• A seizure (convulsion) is the sudden transmission of nerve impulses from the brain that causes involuntary muscle activity.
  • Epilepsy is a condition in which seizures occur periodically over the course of weeks or months.
  • Treating any underlying conditions may eliminate seizure activity; pets with epilepsy may require antiseizure medications for the remainder of their lives.

What Are Seizures and Epilepsy?

A seizure (convulsion) is the sudden transmission of nerve impulses from the brain that causes involuntary muscle activity. The seizure may affect just one part of the body, such as the face, or the entire body. When the whole body is affected, it is called a grand mal seizure. A seizure may be a one-time event, but if seizures occur repeatedly over the course of weeks or months, they are categorized as epilepsy. Epilepsy is common in dogs but relatively rare in cats.

What Are the Clinical Signs of Seizures and Epilepsy?

Before the onset of a seizure, many pets exhibit unusual behaviors, such as hiding, seeking out the owner, or acting nervous.

During a seizure, pets may experience a loss or alteration of consciousness, and anything from mild tremors and limb paddling to jaw chomping, salivation, vocalization, dilated (enlarged) pupils, urination, and defecation. The seizure itself usually only lasts for a few minutes.

Following a seizure, pets may appear to be disoriented, restless, or lethargic (tired).

What Causes Seizures and Epilepsy?

Disorders affecting the brain, such as trauma, congenital conditions (defects that pets are born with), tumors, and infections can cause seizures.

Other conditions outside of the brain can affect the nervous system as well. Seizures may be caused by accidental consumption of toxins, such as those found in pesticides, antifreeze, and some flea and tick products. Conditions such as hypoglycemia (low blood sugar), liver disease, and hypocalcemia (low blood calcium) can also result in seizures. Finally, seizures may be caused by viral, bacterial, fungal, or parasite infections, such as canine distemper virus infection, ehrlichiosis, cryptococcosis, and toxoplasmosis.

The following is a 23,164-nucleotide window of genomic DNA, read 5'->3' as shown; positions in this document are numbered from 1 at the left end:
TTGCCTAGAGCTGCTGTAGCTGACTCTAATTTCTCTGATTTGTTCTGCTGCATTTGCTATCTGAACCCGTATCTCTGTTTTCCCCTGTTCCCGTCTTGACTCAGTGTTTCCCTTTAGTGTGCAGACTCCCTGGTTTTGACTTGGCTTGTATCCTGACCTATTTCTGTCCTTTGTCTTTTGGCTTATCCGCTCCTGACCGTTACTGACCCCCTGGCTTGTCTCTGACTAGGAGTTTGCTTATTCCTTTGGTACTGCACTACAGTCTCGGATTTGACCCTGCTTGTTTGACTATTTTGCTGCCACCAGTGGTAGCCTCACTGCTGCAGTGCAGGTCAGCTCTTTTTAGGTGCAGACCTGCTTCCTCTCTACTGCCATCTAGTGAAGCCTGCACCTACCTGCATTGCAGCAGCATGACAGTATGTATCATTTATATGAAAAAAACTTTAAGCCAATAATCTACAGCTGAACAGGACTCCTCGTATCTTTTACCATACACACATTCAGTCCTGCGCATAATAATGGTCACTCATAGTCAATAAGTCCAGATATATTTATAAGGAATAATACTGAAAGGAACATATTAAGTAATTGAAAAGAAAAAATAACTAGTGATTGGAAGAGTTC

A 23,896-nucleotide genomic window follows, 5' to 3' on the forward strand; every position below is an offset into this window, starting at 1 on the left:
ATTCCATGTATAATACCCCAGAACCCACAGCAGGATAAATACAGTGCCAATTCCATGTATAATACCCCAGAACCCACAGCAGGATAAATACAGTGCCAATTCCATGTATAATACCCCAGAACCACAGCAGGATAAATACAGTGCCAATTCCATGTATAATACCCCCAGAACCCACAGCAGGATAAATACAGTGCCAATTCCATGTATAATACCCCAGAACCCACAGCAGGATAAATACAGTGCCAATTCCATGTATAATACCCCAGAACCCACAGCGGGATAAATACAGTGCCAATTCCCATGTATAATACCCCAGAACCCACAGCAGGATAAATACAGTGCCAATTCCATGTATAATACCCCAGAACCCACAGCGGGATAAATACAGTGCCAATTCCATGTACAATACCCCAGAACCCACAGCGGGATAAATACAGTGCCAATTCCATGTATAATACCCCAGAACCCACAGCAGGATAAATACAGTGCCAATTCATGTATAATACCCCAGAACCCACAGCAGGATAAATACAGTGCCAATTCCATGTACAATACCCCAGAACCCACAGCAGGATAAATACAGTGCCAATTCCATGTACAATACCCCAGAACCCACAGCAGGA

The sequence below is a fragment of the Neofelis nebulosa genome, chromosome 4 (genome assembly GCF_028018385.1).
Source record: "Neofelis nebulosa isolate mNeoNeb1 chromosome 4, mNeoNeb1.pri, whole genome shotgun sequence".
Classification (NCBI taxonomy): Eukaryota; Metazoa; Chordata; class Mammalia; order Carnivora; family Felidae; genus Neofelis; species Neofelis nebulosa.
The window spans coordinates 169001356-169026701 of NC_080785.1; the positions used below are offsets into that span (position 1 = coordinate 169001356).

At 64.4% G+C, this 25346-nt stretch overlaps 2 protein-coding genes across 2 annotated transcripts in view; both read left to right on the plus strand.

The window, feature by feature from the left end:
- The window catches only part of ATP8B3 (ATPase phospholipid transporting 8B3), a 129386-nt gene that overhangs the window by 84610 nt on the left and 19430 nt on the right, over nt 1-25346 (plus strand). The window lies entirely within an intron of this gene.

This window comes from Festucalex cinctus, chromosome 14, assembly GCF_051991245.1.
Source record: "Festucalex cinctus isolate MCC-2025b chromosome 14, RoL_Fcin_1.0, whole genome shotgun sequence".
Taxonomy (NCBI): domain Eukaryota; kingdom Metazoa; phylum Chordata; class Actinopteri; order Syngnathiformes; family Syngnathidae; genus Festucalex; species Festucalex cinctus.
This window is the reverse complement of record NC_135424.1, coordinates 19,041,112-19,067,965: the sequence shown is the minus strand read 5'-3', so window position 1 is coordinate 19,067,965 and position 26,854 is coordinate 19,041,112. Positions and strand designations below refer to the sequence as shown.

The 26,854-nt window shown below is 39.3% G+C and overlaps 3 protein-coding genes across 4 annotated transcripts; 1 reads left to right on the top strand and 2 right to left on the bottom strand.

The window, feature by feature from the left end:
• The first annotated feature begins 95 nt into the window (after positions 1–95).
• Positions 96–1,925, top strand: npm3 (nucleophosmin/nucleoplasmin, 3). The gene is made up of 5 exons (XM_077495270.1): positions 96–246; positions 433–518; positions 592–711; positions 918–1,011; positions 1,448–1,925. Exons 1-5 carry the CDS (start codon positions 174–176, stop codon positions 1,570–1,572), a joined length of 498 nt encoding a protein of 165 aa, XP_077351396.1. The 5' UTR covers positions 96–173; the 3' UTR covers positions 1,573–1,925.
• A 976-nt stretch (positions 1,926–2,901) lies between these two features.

In many cases, the precise cause of the seizures may never be determined. Pets that have periodic seizures for which no cause can be found are said to have idiopathic epilepsy. Idiopathic epilepsy is the most common cause of seizures in dogs. Breeds commonly affected include Labrador retrievers, golden retrievers, Bernese mountain dogs, and poodles. Seizures usually begin before 5 years of age.

How Are Seizures and Epilepsy Diagnosed?

Your veterinarian will start by taking a medical history of your pet, including possible exposure to toxins, ticks, and infectious diseases. If your pet has had more than one seizure, it is important for your veterinarian to know the pet’s age when the seizures first started, and the length, intensity, and frequency of the seizures. Your veterinarian will also perform a thorough physical examination on your pet.

Laboratory tests to help diagnose seizure disorders include blood work, such as a chemistry  profile and a CBC (complete blood count), as well as a urinalysis. Additional tests may be required, depending on the suspected cause. These tests may include more specific blood tests, radiographs (x-rays), and ultrasound examinations. If your veterinarian suspects that there is a problem inside the brain, he or she may recommend testing the spinal fluid, an EEG (electroencephalography) test, CT (computed tomography) scan, or MRI (magnetic resonance imaging) study.

How Are Seizures and Epilepsy Treated?

Treatment varies depending on the cause of the seizures. If underlying conditions, such as toxicosis, infections, or hypoglycemia, can be treated, the seizure activity may resolve and never recur.

In cases of epilepsy, the pet may need to be on antiseizure medications for the remainder of his or her life. Your veterinarian will discuss potential side effects of these medications and the need for periodic blood testing to ensure that the medications remain at safe, therapeutic levels in the blood.

Even a pet that is successfully treated for seizures may still have occasional episodes from time to time. The goal of therapy is to reduce the frequency, duration, and intensity of the episodes.

Pets with prolonged seizure activity may need to be hospitalized. Treatment may include intravenous fluids, antiseizure medications, oxygen therapy, and other treatments. Treatment may not be necessary if a pet has had only one seizure, or if seizures happen very infrequently or are very mild. However, pet owners are encouraged to keep a diary of the seizure activity so that the frequency, duration, and intensity of the episodes can be monitored. Increases in any of these three things may mean that medication should be considered.

What Should I Do if My Pet Has a Seizure?

Most seizures only last for a few minutes. Although it can be disheartening to see your pet have a seizure, try to stay calm and comfort your pet. Clear the area around your pet so that he or she doesn’t get his or her limbs or head caught in furniture. Keep your hands away from your pet’s mouth, to prevent being inadvertently bitten.

If possible, time the length of the seizure. Prolonged seizures (lasting longer than 5 to 10 minutes) can lead to status epilepticus, a state of continuous seizures. This can be a life-threatening condition, and pets in this state should be seen by a veterinarian immediately.